When I was a kid — and I’m going to date myself here — I could wander down to the neighborhood pharmacy and drop a quarter on the counter for five nickel packs of Topps baseball cards.
I’d get 25 cards and five pieces of brittle and generally awful bubble gum. If McCovey or Clemente or Koufax was in the pack, I was happy for the rest of the week.
Baseball card collecting became a grown-up endeavor at some point, with cards being graded and sold to the after-market crowd for crazy sums of money.
A 1952 Mickey Mantle rookie card sold at auction in January for $5.2 million. The famous T206 Honus Wagner 1909 tobacco card went for $3.12 million in 2016.
The latest generation of “sports card” collecting is a millennial-targeted craze called NBA Top Shot Moments, a crypto-collectible whose website claims more than $400 million in sales by 250,000 members since its debut in October.
Top Shot Moments aren’t cardboard cards, but a digital representative of a specific real-life moment or highlight. LeBron James dunking. Stephen Curry delivering a behind-the-back pass.
You can purchase $9 packs of three moments from nbatopshot.com, which you open before finding out what bought. Just like a pack of bubblegum cards from decades ago. Except that they currently seem to be constantly sold out.
Or you can purchase moments by your favorite player. Top Shot makes available moments by rookies or established stars. The lesser-known players’ moments are inexpensive, just as “common” baseball cards were. The stars and rookies are pricier.
According to a story published this week on highsnobiety.com, the most expensive Top Shot sold so far went for $208,000 and shows James delivering a posterizing dunk over former Sacramento Kings player Nemanja Bjelica.
Here’s how highsnobiety.com explained the rising popularity of Top Shots:
It might seem ridiculous to pay money to own a version of a highlight that you can watch on YoutTube for free. But NBA top shots are basically just a digital version of the pieces of paper that people trade in the real world as trading cards. Something is only worth what somebody is willing to pay for it.
Also dictating the price is scarcity — just like with the old Mickey Mantle or Honus Wagner cards. Canadian-based Dapper Labs, which has partnered with the NBA to create Top Shot Moments, uses a blockchain technology to prevent the digital assets from being copied.
Some moments are produced in mass, others are unique, single-issue moments, and those are the more expensive Top Shot products. In other words, the company creates the scarcity — or exclusivity — by design.
Here’s how CNBC explained the way it works:
Each collectible is tied to a blockchain -- a digital ledger similar to the blockchains used for digital currencies like bitcoin. This effectively gives each NFT a unique and non-hackable certificate of authenticity. So even if somebody makes a perfect copy of the highlight video, it will instantly be recognizable as a fake.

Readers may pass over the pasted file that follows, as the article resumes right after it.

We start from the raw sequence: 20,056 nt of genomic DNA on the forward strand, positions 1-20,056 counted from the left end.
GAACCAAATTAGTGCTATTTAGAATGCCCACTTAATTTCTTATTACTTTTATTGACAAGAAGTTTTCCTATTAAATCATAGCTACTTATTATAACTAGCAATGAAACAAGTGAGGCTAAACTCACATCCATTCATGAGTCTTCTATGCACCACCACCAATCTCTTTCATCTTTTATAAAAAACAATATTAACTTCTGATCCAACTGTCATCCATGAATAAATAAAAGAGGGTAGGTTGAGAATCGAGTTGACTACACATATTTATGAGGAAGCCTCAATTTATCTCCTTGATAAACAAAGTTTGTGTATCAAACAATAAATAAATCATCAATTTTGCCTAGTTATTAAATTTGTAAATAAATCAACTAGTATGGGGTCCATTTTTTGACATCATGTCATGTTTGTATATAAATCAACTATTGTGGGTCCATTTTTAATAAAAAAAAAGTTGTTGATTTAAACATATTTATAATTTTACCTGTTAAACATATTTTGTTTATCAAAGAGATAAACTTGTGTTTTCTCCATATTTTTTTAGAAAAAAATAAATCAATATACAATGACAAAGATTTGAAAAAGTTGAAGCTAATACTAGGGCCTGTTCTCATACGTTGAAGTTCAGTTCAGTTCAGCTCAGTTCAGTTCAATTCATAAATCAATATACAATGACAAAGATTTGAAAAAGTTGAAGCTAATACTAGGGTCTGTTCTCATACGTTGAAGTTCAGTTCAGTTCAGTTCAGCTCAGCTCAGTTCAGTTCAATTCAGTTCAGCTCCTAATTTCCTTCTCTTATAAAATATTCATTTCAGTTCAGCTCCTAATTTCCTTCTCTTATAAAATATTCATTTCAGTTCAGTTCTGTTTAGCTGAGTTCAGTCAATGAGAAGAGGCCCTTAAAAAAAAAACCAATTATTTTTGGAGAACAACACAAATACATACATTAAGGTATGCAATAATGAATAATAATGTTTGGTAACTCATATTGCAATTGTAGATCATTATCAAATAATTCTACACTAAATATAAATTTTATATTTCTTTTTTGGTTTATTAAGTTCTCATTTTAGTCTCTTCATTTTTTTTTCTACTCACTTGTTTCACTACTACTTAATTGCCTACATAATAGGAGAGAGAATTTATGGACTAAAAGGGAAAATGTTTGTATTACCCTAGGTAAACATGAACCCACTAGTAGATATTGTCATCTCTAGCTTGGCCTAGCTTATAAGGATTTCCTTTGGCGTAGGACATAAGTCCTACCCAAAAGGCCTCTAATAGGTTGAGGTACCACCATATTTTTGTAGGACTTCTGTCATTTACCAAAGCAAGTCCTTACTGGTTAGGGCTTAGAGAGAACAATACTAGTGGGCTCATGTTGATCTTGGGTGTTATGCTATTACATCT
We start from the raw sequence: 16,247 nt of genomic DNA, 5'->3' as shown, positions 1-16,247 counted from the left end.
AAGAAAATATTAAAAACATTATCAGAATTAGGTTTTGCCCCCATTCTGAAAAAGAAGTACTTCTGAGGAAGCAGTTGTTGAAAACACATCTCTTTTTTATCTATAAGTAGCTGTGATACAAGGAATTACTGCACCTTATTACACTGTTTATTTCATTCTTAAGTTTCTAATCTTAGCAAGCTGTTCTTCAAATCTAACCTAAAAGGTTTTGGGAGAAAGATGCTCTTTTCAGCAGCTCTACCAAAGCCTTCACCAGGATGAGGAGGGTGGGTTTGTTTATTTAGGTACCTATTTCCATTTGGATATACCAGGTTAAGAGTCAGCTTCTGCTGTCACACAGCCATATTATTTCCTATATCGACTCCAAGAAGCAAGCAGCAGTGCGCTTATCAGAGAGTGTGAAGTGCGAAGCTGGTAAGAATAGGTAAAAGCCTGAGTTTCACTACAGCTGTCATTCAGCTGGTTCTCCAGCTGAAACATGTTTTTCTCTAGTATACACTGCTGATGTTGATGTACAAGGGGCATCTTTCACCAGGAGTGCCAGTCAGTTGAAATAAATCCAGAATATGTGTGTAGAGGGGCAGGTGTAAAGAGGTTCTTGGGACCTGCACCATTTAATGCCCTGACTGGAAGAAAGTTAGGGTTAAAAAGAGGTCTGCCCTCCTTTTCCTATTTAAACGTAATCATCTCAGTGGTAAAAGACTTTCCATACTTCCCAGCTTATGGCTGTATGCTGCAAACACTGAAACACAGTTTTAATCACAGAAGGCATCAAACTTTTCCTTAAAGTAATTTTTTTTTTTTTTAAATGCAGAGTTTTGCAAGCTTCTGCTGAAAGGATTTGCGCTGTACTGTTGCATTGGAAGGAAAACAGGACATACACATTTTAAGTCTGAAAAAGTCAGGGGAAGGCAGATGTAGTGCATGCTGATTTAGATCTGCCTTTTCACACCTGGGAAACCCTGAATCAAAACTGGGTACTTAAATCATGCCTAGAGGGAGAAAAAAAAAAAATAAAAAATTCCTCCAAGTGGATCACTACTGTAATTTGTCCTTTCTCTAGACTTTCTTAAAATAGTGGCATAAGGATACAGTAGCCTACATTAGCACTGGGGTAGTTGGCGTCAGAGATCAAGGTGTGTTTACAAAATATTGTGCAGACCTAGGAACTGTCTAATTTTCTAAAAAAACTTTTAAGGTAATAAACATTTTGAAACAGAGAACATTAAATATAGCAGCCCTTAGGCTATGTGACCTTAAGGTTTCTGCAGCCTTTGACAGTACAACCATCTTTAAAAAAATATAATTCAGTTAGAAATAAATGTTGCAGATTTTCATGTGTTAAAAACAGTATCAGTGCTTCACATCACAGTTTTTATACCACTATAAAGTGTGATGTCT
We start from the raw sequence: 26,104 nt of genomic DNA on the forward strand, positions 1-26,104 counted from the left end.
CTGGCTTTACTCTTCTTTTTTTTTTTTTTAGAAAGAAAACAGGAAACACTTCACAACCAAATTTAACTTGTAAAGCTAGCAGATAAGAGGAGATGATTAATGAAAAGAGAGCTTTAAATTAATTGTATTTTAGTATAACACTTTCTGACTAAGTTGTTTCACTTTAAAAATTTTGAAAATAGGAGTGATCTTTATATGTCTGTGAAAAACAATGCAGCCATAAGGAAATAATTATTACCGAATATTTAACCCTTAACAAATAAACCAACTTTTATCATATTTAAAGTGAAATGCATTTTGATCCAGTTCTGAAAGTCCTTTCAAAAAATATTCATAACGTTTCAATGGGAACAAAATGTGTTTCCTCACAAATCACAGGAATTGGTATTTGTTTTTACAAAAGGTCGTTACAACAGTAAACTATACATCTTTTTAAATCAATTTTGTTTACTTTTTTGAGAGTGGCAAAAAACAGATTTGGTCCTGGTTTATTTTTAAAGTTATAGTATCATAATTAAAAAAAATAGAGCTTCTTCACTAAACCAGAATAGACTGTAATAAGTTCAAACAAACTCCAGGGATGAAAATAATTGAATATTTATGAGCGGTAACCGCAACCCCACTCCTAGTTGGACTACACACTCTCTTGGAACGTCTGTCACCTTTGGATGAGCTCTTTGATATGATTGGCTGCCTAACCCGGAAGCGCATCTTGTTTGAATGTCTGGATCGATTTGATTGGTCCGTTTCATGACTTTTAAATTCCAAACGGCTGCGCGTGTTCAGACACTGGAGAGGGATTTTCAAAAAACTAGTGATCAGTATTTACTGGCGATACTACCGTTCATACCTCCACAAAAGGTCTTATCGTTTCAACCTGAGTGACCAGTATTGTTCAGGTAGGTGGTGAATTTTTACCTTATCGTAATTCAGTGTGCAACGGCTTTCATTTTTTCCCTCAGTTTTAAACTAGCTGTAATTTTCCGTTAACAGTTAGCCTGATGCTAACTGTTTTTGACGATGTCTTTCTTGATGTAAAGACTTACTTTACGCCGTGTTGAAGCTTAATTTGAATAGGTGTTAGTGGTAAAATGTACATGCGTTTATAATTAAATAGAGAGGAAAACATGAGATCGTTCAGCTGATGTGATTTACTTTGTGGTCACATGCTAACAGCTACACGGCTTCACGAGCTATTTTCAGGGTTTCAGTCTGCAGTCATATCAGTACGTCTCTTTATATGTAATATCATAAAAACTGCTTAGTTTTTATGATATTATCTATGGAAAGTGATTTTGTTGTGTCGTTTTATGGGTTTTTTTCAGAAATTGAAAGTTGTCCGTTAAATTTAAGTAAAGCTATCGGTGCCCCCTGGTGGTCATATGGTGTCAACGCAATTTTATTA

Dallas Mavericks owner Mark Cuban says the appeal is the old-school collecting model with the added benefit of no risk of damage or theft. “And the value is still set by the same laws of supply and demand,” he wrote.
Just like card collectors, enthusiasts of Top Shot Moments will make speculative purchases, hoping their moment becomes more valuable as the player’s popularity grows.
It’s easy to find Top Shot Moments on the secondary market. A search of ebay shows a Luka Doncic dunk from the 2021 All-Star Game available for $30,000 or best offer. My guess is the “best offer” will be somewhat lower.
For Cal fans, there are dozens of Jaylen Brown moments for sale on ebay, ranging in price from $29 to $1,599.
NBA Top Shot doesn’t appear to currently offer former star players such as Michael Jordan or Bill Russell, and no doubt there would be ownership rights issues involved. Top Shot Moments has a contract with the NBA Players Association that allows all current players to be utilized.
But the potential for retired players would seem to be huge, given that a 1969 Kareem Abdul-Jabbar (then Lew Alcindor) Topps rookie card on ebay is asking $8,599. How about a Top Shot Moment of Kareem releasing his sky hook over Wilt?
Imagine Jason Kidd or Magic Johnson making no-look pass. How much would a moment showing Darryl Dawkins wrecking a backboard sell for? Or Kevin Johnson’s dunk over Hakeem Olajuwon?
Will the demand for Top Shot Moments continue to climb, driving prices higher? Can they possibly have the staying power of the cardboard cards we collected as kids? Or will popularity fade, going quickly the way of the Pet Rock?
Cover photo of Jaylen Brown by NBA Top Shot Moments
Follow Jeff Faraudo of Cal Sports Report on Twitter: @jefffaraudo